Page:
Thursday, March 26, 2020

                                   This photo was taken on March 26, 2011

                     Today is my mom's birthday. 
She was born on March 26, 1933.  
She left us way too soon.  
She passed away from cancer at the age of 56. 
It affected all of us deeply.

            It is spring, a cold and unusual spring.  The whole world is devastated with the pandemic of coronavirus. Most people are staying home as directed by officials.  We can only go out to buy food and essentials. I have been a teacher for many years and for the first time in my career I am having to work from home. Just like my friends and many others, we are adjusting to a new way of life.

            I wonder what my mom would have said about this situation.  She was always looking for the good in every stressful situation. When she lived in Los Angeles area for a year and half, she wrote articles in Farsi which were published at Fogholadeh Persian Weekly Magazine. She gave suggestions in her articles as to what was the best way for parents to raise and deal with their children.  She believed that we have two channels of thoughts in our minds, a negative and a positive one.  She promoted for people to be more in tuned with positive channels through self-awareness. She believed by switching to positive thoughts we could suppress the negative thoughts and worries. She had gone through many challenges in her life.  Her parents were survivors of the Armenian Genocide, so she had to witness and endure the pain and suffering of her parents. Later in her life, she had to endure the pain of  several unexpected deaths in her family. The revolution in Iran and the ensuing political situation, and the war with Iraq didn’t help matters. About this same time she also had to deal with the distance of her two children who were residing in the U.S. at the time. Yet she was able to see the beauty in everything by choosing her mental focus.

            She was spiritual. She was never a judgmental person.  She talked and associated with people from all walks of life, with different backgrounds and means.  She truly loved people, especially children.  She really enjoyed helping people. She always felt it was her calling, her purpose of life.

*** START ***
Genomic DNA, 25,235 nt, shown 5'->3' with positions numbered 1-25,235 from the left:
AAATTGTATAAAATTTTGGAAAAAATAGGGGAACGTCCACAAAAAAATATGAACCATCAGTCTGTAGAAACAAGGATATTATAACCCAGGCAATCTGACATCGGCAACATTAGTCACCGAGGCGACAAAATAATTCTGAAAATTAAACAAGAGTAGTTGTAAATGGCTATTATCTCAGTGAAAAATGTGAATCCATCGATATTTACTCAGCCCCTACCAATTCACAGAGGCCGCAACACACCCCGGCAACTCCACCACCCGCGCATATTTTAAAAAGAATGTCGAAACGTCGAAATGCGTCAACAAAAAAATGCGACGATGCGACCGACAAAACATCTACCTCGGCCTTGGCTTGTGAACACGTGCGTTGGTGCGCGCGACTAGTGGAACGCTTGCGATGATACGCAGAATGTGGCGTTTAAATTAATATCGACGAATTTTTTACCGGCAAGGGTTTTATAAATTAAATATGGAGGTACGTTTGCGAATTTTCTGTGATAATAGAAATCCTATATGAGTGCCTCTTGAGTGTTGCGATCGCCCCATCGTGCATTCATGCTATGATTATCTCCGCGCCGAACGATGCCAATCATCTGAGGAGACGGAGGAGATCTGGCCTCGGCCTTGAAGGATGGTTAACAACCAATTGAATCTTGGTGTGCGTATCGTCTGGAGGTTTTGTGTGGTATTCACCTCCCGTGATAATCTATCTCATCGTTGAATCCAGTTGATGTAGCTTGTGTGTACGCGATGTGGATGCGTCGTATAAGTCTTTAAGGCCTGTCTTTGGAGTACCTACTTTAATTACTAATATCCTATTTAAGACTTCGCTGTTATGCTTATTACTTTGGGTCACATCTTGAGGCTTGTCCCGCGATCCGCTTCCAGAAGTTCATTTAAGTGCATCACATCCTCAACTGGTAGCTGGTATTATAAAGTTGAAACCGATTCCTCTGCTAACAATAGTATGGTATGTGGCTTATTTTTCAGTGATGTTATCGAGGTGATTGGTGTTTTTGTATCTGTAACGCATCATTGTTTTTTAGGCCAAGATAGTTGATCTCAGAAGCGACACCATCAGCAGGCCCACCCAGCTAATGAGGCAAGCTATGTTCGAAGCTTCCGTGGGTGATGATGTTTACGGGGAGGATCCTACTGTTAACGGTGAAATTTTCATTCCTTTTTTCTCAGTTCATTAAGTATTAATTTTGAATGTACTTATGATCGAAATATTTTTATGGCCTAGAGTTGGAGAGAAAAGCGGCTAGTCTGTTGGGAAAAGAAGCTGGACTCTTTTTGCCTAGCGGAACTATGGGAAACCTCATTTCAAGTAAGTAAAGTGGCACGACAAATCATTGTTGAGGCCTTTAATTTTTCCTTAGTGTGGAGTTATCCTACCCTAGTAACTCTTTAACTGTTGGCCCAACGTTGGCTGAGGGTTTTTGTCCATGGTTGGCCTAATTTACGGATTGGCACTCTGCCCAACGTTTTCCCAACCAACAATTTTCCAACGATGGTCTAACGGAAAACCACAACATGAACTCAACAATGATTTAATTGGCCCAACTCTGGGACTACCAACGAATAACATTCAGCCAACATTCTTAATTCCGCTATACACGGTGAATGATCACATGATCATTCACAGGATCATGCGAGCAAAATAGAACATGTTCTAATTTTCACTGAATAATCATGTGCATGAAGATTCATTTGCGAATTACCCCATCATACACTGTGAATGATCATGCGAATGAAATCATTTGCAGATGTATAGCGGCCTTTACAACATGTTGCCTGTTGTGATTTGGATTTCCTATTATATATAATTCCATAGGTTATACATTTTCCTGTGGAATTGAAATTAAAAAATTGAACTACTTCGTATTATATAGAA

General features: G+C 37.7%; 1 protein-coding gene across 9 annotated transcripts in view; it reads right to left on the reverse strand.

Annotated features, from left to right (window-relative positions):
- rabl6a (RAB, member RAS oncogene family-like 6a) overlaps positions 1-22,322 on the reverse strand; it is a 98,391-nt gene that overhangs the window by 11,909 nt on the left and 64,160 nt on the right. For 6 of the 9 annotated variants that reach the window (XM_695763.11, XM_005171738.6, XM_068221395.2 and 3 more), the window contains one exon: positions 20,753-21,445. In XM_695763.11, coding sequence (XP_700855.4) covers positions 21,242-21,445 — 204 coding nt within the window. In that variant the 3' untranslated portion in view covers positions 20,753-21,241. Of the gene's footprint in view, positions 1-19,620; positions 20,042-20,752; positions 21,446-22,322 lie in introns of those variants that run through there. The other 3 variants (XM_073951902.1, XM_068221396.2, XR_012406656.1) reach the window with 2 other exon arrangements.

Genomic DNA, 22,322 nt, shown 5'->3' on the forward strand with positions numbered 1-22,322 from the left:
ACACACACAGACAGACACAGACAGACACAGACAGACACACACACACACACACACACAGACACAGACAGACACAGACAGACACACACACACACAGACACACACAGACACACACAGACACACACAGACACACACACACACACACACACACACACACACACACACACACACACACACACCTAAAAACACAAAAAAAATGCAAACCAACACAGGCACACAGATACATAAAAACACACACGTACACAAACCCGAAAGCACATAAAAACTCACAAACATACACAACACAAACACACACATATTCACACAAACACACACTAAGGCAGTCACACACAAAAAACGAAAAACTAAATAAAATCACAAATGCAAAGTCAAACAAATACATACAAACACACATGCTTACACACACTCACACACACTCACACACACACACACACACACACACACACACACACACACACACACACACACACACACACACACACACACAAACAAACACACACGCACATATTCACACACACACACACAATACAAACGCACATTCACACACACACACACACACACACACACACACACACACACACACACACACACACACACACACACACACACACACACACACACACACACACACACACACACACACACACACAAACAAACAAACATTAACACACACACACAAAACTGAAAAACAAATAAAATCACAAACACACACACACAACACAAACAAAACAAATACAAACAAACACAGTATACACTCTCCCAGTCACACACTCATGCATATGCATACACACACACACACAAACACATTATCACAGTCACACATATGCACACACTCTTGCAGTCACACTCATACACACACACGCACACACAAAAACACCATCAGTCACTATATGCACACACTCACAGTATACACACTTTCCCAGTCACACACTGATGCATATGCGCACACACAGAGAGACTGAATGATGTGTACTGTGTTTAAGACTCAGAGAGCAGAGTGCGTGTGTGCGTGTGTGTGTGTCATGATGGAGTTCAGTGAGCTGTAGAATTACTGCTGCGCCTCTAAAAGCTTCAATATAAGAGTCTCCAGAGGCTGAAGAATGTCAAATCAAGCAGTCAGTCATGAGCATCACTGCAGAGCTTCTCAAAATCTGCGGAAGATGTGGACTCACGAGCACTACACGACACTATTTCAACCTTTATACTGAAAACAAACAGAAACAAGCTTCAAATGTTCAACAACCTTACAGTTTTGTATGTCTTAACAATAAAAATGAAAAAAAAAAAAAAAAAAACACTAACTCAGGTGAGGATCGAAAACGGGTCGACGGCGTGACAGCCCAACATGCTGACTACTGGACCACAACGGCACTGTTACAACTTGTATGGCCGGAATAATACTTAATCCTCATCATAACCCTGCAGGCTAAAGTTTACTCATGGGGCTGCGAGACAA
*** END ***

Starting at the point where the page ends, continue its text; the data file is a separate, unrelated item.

When my mother was sick I was far away from her.  Her death was unexpected and shocking to me and my brothers.  It took me many years to deal with it.  Finally, after 15 years I decided to publish her published articles in a magazine in a book.  But it was not an easy task, I cried a lot every time I opened the magazines. Twenty years after her passing I was able to translate the articles into English and publish them as a bilingual English/Farsi book. 

            Today I want to celebrate her kindness, wisdom, and generosity.  Let's look at the blessings in our lives. Let's listen to the birds singing and see the blossoms in the trees.  Let's celebrate life!

Sunday, March 22, 2020

photo taken on 9.8.15

Walking and thinking.  It's time for self-reflection and evaluation of my beliefs and values. 

I have traveled the world extensively during the past 20 years.  Several times I have returned to the same country and have noticed many changes.  Some of the modernizations were not pleasant for me.  For example, I enjoyed the old movie theatres in Madrid.  In 1998 I watched Titanic in Spanish.  There were ushers to direct people to their seats.  These old theatres have been converted to concert halls.  The modern halls  are smaller than they used to be, like the ones in the United States.

One thought provoking observation I had, was most shops in different countries carried the same items, especially household goods that we can find at budget stores.  Everything looked the same and it was hard to find something unique to buy as souvenir. Even the Murano glass earnings and necklaces that are originally made in Venice, Italy are made in China or Turkey. Several years ago I bought many "Murano Glass" necklaces in Venice, but later I found them at a dollar store in Los Angeles.  Somehow it is good to have affordable items at different countries, but the world’s markets are flooded with these items.  We have over production.